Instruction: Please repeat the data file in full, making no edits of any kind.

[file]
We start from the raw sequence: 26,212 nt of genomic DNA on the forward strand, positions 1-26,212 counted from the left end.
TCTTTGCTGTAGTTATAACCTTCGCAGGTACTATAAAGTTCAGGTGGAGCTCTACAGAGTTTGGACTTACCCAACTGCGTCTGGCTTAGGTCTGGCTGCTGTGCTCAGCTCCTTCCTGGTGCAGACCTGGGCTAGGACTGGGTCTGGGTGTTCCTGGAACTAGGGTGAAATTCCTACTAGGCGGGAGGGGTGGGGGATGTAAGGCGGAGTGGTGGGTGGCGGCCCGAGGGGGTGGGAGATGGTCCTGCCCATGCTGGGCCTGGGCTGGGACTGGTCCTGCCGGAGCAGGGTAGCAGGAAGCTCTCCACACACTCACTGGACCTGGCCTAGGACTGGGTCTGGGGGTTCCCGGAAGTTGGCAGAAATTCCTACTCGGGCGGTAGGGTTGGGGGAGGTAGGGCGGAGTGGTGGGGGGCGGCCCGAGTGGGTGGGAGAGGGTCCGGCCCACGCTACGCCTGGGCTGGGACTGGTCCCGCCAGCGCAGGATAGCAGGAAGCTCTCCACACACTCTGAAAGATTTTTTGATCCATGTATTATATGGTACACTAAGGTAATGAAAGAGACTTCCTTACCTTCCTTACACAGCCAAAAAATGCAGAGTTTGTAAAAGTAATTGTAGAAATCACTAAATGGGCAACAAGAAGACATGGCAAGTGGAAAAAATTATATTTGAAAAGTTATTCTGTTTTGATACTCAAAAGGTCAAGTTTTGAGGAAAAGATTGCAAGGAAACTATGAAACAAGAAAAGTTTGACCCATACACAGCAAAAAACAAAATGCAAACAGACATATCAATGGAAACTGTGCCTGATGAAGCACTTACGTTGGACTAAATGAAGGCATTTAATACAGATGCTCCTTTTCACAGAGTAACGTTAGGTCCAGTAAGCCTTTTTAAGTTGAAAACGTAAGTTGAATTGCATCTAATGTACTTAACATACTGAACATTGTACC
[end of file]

We start from the raw sequence: 26,212 nt of genomic DNA on the forward strand, positions 1-26,212 counted from the left end.
TCTTTGCTGTAGTTATAACCTTCGCAGGTACTATAAAGTTCAGGTGGAGCTCTACAGAGTTTGGACTTACCCAACTGCGTCTGGCTTAGGTCTGGCTGCTGTGCTCAGCTCCTTCCTGGTGCAGACCTGGGCTAGGACTGGGTCTGGGTGTTCCTGGAACTAGGGTGAAATTCCTACTAGGCGGGAGGGGTGGGGGATGTAAGGCGGAGTGGTGGGTGGCGGCCCGAGGGGGTGGGAGATGGTCCTGCCCATGCTGGGCCTGGGCTGGGACTGGTCCTGCCGGAGCAGGGTAGCAGGAAGCTCTCCACACACTCACTGGACCTGGCCTAGGACTGGGTCTGGGGGTTCCCGGAAGTTGGCAGAAATTCCTACTCGGGCGGTAGGGTTGGGGGAGGTAGGGCGGAGTGGTGGGGGGCGGCCCGAGTGGGTGGGAGAGGGTCCGGCCCACGCTACGCCTGGGCTGGGACTGGTCCCGCCAGCGCAGGATAGCAGGAAGCTCTCCACACACTCTGAAAGATTTTTTGATCCATGTATTATATGGTACACTAAGGTAATGAAAGAGACTTCCTTACCTTCCTTACACAGCCAAAAAATGCAGAGTTTGTAAAAGTAATTGTAGAAATCACTAAATGGGCAACAAGAAGACATGGCAAGTGGAAAAAATTATATTTGAAAAGTTATTCTGTTTTGATACTCAAAAGGTCAAGTTTTGAGGAAAAGATTGCAAGGAAACTATGAAACAAGAAAAGTTTGACCCATACACAGCAAAAAACAAAATGCAAACAGACATATCAATGGAAACTGTGCCTGATGAAGCACTTACGTTGGACTAAATGAAGGCATTTAATACAGATGCTCCTTTTCACAGAGTAACGTTAGGTCCAGTAAGCCTTTTTAAGTTGAAAACGTAAGTTGAATTGCATCTAATGTACTTAACATACTGAACATTGTACC